Now imagine that you have an identical hall with the exact same set-up, only in this hall, everyone works to feed each other instead of their own selves.  Everyone gets what they want and there is more than enough to go around.  Everyone is both a giver and a receiver, satisfying their own needs and the needs of those around them.  All the guests receive nourishment from the food and the enjoyment from the company.  There is no pain or suffering, but instead genuine love and happiness.

I don’t think I need to explain that the first hall represents hell, while the second one represents heaven.

Such a metaphor is so simple that even a naive child can understand.  I should know, since I was a naive child when I first learned it, myself.

Now imagine if the whole world acted that way.  If everyone was selfless enough to contribute to the benefit of others, while still occasionally taking time out to let others return the favor.  Each person doing what they can for a person within their range of ability to help until everyone is eventually satisfied.  From each according to his means, to each according to his needs, until everyone has everything that they want and need.

Because of the complex nature of life, it’s impossible for anyone to ever be completely self-sufficient.  We all need other people, whether for emotional support, or to make or do something that we can’t in order to improve our quality of life.  When we consider the potential gains to ourselves and others from what amounts to a modicum of service, the world becomes a much better place.

“Any system of religion that has anything in it that shocks the mind of a child cannot be a true system.” ~ Thomas Paine

Another parable, this time of my own making, along the same lines is as follows.

A Zen Master had two young sons that would not stop fighting with one another.  So one day, he called the boys together and the three of them sat down at their father’s table.  The Zen Master set a box of building blocks on the table.  To the first son, he gave seven blocks and to the second, he gave five.  He then commanded his sons to construct the tallest tower they possibly could with what they had been given.

The two brothers took their blocks and each built a tower out of the blocks he had in front of him, stacking them one atop the other.  The second son noticed that the first son’s tower was much larger.

“No fair,” he said, “He got more blocks than me.”  And in a fit of jealousy, he knocked the first son’s tower down.  “Now my tower’s bigger,” he said.  Out of anger, the first son retaliated and knocked over the second son’s tower.  Now neither of them had a tower and the two sons began to argue and fight over what had happened.

The Zen Master then separated the two boys and stopped their fighting.  “Look at the mess you two have made,” he said, “I commanded you to build the biggest tower you could, but instead you have created nothing but ruin and hatred between yourselves.”

“But he knocked down my tower,” said the first.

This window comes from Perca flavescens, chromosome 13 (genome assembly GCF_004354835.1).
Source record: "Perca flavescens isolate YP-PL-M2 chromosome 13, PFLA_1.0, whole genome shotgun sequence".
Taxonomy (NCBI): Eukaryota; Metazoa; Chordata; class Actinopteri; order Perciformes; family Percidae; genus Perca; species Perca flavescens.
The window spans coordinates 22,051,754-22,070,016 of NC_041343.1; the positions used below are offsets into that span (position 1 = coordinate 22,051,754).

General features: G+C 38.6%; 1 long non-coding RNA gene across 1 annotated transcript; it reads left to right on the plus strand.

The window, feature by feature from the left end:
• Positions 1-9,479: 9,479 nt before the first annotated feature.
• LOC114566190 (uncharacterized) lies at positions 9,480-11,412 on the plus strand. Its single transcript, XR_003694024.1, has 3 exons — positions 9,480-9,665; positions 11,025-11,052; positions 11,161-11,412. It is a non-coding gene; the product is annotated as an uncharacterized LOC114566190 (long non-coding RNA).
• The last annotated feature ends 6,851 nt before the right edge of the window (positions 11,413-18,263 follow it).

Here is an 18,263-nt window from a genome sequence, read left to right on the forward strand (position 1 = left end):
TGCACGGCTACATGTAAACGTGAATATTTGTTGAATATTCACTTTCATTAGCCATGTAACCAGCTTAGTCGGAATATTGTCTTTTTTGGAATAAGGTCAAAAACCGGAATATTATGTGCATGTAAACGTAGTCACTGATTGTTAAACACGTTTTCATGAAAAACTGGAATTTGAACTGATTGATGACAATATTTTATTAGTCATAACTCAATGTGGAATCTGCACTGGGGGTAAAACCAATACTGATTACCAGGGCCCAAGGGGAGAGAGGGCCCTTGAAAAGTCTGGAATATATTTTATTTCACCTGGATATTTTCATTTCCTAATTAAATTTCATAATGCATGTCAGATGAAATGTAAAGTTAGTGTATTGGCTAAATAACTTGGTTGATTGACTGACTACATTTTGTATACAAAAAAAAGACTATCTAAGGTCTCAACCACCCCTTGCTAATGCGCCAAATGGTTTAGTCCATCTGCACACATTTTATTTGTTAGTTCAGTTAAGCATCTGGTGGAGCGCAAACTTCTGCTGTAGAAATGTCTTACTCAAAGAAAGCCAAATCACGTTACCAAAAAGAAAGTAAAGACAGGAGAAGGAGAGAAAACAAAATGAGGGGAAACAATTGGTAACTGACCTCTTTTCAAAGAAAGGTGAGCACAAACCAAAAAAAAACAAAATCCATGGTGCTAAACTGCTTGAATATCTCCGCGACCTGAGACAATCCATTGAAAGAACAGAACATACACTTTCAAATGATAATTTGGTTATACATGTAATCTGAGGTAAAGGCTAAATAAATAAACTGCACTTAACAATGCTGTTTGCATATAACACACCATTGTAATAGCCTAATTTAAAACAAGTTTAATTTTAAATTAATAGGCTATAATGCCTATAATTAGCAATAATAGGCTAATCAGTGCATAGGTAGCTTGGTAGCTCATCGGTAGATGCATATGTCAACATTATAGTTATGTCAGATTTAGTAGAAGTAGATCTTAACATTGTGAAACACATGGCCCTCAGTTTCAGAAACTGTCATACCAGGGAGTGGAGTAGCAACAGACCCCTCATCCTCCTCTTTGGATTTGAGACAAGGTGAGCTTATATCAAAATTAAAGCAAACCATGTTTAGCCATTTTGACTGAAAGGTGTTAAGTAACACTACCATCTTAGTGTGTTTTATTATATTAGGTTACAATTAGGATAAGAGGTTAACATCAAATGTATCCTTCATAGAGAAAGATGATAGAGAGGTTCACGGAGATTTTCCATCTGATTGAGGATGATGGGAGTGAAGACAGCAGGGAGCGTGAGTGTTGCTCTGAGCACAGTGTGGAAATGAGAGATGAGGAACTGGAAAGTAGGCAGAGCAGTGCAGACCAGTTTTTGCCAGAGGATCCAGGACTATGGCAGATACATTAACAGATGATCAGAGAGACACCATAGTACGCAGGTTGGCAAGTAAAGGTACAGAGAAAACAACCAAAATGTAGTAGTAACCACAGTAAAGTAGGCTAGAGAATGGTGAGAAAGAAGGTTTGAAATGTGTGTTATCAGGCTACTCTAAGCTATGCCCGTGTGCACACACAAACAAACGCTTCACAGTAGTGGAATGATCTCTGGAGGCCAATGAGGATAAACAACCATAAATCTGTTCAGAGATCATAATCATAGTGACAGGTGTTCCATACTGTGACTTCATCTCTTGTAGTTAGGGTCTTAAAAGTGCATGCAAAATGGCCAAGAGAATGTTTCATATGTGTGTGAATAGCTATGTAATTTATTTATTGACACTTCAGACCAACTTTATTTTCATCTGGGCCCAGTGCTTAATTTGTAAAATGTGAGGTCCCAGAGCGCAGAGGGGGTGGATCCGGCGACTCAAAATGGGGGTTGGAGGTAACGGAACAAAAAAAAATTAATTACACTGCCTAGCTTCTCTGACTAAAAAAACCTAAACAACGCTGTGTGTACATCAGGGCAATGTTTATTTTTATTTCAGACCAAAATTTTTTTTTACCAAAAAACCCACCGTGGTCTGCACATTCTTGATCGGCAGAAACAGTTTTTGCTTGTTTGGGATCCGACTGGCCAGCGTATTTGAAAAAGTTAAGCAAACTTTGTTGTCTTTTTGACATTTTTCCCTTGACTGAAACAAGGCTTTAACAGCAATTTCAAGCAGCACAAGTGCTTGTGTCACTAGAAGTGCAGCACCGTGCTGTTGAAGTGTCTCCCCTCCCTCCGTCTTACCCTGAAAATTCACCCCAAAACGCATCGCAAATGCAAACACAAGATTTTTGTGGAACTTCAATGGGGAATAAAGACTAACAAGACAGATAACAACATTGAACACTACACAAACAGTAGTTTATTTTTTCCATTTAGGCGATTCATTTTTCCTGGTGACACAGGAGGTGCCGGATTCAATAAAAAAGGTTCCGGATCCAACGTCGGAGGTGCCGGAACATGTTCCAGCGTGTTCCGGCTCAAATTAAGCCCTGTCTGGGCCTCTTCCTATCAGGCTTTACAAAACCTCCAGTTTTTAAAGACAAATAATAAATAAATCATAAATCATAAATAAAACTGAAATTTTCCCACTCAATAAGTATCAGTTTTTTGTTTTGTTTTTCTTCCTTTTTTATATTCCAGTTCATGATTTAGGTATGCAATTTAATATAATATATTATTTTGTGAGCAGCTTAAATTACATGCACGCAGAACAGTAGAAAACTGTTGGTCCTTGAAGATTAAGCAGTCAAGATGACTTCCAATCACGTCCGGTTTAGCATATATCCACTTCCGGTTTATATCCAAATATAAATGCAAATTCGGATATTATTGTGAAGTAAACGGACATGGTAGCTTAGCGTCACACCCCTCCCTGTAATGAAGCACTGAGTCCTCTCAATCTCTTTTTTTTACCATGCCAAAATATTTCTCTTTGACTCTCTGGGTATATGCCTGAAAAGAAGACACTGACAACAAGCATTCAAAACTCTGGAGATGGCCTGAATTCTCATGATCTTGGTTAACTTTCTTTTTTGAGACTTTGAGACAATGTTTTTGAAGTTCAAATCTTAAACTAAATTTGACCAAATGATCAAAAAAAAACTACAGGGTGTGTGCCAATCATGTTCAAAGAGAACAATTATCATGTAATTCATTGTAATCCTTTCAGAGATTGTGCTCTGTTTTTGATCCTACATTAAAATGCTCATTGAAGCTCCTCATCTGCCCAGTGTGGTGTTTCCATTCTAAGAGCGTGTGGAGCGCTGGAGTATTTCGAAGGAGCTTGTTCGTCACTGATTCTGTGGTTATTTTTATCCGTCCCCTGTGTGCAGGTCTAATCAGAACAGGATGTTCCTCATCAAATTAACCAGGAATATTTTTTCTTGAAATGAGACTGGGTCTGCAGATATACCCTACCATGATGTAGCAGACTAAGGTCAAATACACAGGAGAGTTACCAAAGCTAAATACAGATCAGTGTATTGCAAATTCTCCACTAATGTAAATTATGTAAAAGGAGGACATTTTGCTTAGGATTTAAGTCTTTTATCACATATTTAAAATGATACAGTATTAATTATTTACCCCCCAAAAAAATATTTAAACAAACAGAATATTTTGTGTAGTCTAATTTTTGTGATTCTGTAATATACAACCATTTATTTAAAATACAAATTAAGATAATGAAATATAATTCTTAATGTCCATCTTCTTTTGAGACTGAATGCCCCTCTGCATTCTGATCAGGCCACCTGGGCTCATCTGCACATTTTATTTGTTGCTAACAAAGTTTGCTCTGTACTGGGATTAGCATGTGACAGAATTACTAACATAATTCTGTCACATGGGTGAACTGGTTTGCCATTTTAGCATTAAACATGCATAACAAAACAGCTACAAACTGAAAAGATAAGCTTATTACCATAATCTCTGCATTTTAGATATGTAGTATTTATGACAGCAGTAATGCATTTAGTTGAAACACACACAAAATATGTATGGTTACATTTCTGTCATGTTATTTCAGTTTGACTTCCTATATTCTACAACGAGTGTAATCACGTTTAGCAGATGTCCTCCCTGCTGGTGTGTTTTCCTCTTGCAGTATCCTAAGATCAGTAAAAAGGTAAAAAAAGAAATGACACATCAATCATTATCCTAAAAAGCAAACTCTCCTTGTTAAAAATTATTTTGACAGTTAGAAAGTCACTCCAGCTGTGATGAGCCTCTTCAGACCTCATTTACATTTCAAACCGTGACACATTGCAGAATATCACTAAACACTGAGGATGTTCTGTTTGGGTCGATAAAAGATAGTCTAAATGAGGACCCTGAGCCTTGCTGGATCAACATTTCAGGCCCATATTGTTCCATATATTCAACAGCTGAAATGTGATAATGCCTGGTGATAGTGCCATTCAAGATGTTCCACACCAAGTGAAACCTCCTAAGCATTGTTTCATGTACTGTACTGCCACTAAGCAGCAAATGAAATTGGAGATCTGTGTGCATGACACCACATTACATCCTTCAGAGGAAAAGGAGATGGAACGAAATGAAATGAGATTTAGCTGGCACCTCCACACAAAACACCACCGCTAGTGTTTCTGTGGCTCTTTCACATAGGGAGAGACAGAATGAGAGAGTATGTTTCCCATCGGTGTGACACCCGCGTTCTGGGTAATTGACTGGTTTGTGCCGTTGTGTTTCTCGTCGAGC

“But you gave him more blocks,” said the second.

The Zen Master shook his head in disappointment.  “I said build the biggest tower you could with the blocks you had.  You chose to hoard your lots and build separate towers, when you could have come together to build a tower twice as tall as what either of you could have built alone.”

The two brothers then felt ashamed for misunderstanding their father’s commandment after realizing what they had done.  The Zen Master then poured the rest of the building blocks out of the box.  “Now, let the three of us together build an enormous tower that stretches towards the ceiling.”  And so the Zen Master and his two sons worked together and used up all the blocks in building an enormous block tower.  Between the three of them, there were enough blocks to build out laterally as well so that the tower was better supported and able to rise that much higher.

The two sons were so proud of their accomplishment that they went and told their mother and their sisters and their friends and brought them all to see the magnificent tower that had been built and everyone was in awe at what they had done.

Yet another story that even a child can understand.  The moral of which is that we all are given different gifts, different skills, different resources, different connections in our lives, and different experiences.  We all have our own paths unique to us.  But rather than keeping these all to ourselves, we can accomplish much greater things if we shared all that with others in cooperative union.  To build each other up instead of tearing each other down.  To see ourselves as partners, rather than rivals or enemies.  In a world where we see nothing but lines of division and differences and separation, there is no rule that says we cannot come together to make the world a better place for all.  The world is fundamentally an interconnected system, and what affects one affects the whole.  So why not work with each other, rather than at cross purposes in pursuit of what is common to us all?